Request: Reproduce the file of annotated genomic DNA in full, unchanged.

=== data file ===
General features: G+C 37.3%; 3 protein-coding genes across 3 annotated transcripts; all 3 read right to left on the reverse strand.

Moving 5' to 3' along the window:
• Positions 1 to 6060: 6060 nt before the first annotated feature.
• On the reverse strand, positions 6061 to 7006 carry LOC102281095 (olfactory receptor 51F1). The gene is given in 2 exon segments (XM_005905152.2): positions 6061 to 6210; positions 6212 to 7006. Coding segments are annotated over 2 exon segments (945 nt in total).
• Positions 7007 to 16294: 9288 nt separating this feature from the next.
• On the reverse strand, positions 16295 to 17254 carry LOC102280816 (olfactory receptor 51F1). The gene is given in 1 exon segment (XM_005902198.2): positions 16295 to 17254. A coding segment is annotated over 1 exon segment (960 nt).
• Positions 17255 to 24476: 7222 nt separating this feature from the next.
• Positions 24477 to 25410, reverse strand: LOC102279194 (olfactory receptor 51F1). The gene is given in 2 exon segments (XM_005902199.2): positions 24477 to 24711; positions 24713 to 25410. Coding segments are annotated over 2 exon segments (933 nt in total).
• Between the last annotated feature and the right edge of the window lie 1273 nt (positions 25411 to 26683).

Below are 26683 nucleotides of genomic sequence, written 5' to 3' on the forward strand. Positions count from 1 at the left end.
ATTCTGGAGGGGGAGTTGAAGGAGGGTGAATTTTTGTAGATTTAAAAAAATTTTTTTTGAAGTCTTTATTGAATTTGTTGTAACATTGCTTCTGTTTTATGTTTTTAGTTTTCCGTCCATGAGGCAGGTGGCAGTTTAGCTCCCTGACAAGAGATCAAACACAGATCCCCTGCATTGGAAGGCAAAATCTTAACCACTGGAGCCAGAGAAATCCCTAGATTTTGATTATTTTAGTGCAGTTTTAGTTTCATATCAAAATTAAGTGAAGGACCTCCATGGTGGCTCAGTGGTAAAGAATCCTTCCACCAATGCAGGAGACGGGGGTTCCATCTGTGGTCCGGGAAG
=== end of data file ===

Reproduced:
General features: G+C 37.3%; 3 protein-coding genes across 3 annotated transcripts; all 3 read right to left on the reverse strand.

Moving 5' to 3' along the window:
• Positions 1 to 6060: 6060 nt before the first annotated feature.
• On the reverse strand, positions 6061 to 7006 carry LOC102281095 (olfactory receptor 51F1). The gene is given in 2 exon segments (XM_005905152.2): positions 6061 to 6210; positions 6212 to 7006. Coding segments are annotated over 2 exon segments (945 nt in total).
• Positions 7007 to 16294: 9288 nt separating this feature from the next.
• On the reverse strand, positions 16295 to 17254 carry LOC102280816 (olfactory receptor 51F1). The gene is given in 1 exon segment (XM_005902198.2): positions 16295 to 17254. A coding segment is annotated over 1 exon segment (960 nt).
• Positions 17255 to 24476: 7222 nt separating this feature from the next.
• Positions 24477 to 25410, reverse strand: LOC102279194 (olfactory receptor 51F1). The gene is given in 2 exon segments (XM_005902199.2): positions 24477 to 24711; positions 24713 to 25410. Coding segments are annotated over 2 exon segments (933 nt in total).
• Between the last annotated feature and the right edge of the window lie 1273 nt (positions 25411 to 26683).

Below are 26683 nucleotides of genomic sequence, written 5' to 3' on the forward strand. Positions count from 1 at the left end.
ATTCTGGAGGGGGAGTTGAAGGAGGGTGAATTTTTGTAGATTTAAAAAAATTTTTTTTGAAGTCTTTATTGAATTTGTTGTAACATTGCTTCTGTTTTATGTTTTTAGTTTTCCGTCCATGAGGCAGGTGGCAGTTTAGCTCCCTGACAAGAGATCAAACACAGATCCCCTGCATTGGAAGGCAAAATCTTAACCACTGGAGCCAGAGAAATCCCTAGATTTTGATTATTTTAGTGCAGTTTTAGTTTCATATCAAAATTAAGTGAAGGACCTCCATGGTGGCTCAGTGGTAAAGAATCCTTCCACCAATGCAGGAGACGGGGGTTCCATCTGTGGTCCGGGAAG